Episode 145: Landscape and Identity in Medieval Morocco
In this podcast, Dr. Abbey Stockstill asks the question why does Marrakesh look the way that it does? The 'Red City' is the topic of her forthcoming book, in which she discusses the medieval city’s relationship with its founding dynasties, the local landscape, and Berber politics in the eleventh and twelfth centuries. As the notion of what it meant to be 'Berber' was being defined, the city of Marrakesh emerged as a metropolis that actively engaged the multivalent identities of Almoravids and Almohad dynasties. Rather than taking individual monuments in isolation, Dr. Stockstill’s work looks at how those monuments worked with each other and the local landscape to create a stage for these identities to be expressed. What emerges is a city that is both paradigmatic in its structure, yet innovative in its social and historical context.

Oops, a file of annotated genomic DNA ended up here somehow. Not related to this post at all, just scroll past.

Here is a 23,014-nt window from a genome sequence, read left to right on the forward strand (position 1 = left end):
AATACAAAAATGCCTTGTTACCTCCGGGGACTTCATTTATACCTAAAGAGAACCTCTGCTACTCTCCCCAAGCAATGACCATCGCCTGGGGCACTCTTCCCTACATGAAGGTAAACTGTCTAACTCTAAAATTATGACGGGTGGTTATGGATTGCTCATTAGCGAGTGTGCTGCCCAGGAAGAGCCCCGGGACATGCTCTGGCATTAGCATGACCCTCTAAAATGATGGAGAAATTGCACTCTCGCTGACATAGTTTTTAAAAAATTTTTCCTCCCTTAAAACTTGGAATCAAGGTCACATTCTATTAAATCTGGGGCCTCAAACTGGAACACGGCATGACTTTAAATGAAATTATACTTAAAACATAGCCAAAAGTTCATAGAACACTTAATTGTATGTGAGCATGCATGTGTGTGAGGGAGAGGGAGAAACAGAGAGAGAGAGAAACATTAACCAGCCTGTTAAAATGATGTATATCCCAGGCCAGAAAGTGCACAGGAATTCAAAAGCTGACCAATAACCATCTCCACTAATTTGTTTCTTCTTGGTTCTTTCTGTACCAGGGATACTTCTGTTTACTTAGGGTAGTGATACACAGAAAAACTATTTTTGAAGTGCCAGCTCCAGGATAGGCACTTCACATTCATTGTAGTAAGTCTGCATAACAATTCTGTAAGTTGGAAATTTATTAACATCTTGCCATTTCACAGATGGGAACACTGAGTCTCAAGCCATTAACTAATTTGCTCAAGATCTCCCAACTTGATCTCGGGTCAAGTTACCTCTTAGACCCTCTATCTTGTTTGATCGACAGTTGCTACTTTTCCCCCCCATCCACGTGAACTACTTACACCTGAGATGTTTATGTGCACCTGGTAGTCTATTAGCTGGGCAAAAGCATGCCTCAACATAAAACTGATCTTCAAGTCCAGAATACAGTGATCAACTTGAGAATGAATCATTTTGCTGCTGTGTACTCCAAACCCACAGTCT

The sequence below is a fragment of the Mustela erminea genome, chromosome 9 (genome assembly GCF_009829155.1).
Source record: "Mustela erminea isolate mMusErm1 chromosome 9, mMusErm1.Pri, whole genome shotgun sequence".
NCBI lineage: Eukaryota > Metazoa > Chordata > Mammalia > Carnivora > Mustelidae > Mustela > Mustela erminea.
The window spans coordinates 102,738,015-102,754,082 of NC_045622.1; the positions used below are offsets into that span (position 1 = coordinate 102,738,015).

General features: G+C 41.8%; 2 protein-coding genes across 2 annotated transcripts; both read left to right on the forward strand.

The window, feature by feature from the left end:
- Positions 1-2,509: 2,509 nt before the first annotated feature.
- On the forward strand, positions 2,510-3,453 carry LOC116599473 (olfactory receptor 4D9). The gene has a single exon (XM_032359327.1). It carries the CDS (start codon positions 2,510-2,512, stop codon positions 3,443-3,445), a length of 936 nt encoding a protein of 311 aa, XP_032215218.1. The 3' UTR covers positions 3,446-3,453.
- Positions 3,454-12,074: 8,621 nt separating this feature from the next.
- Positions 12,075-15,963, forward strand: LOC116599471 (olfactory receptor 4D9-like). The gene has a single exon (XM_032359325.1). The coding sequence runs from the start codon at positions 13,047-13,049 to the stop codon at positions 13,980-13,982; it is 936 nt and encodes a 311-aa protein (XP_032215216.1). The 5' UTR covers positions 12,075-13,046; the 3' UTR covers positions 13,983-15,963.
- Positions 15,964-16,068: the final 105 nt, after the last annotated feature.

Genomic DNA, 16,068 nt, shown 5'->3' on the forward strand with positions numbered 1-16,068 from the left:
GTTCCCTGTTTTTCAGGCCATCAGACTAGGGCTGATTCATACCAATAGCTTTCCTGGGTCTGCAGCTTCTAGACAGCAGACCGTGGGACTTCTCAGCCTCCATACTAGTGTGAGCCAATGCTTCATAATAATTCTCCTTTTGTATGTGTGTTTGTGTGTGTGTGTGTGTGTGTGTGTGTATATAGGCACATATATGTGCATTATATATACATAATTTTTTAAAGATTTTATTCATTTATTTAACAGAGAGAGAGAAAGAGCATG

Dr. Abbey Stockstill received her Ph.D. in the History of Art & Architecture from Harvard University (2018), and is currently an assistant professor of Islamic art and architecture at Southern Methodist University in Dallas, Texas. She has contributed essays to academic journals such as Muqarnas and Hésperis-Tamuda, as well as to a number of edited volumes. She is also an assistant editor for the International Journal of Islamic Architecture, and serves on various committees within the International Center for Medieval Art and the Historians of Islamic Art Association.
This episode was recorded on July 21st, 2022 at the Tangier American Legation Institute for Moroccan Studies (TALIM).
Posted by Hayet Lansari, Librarian, Outreach Coordinator, Content Curator (CEMA).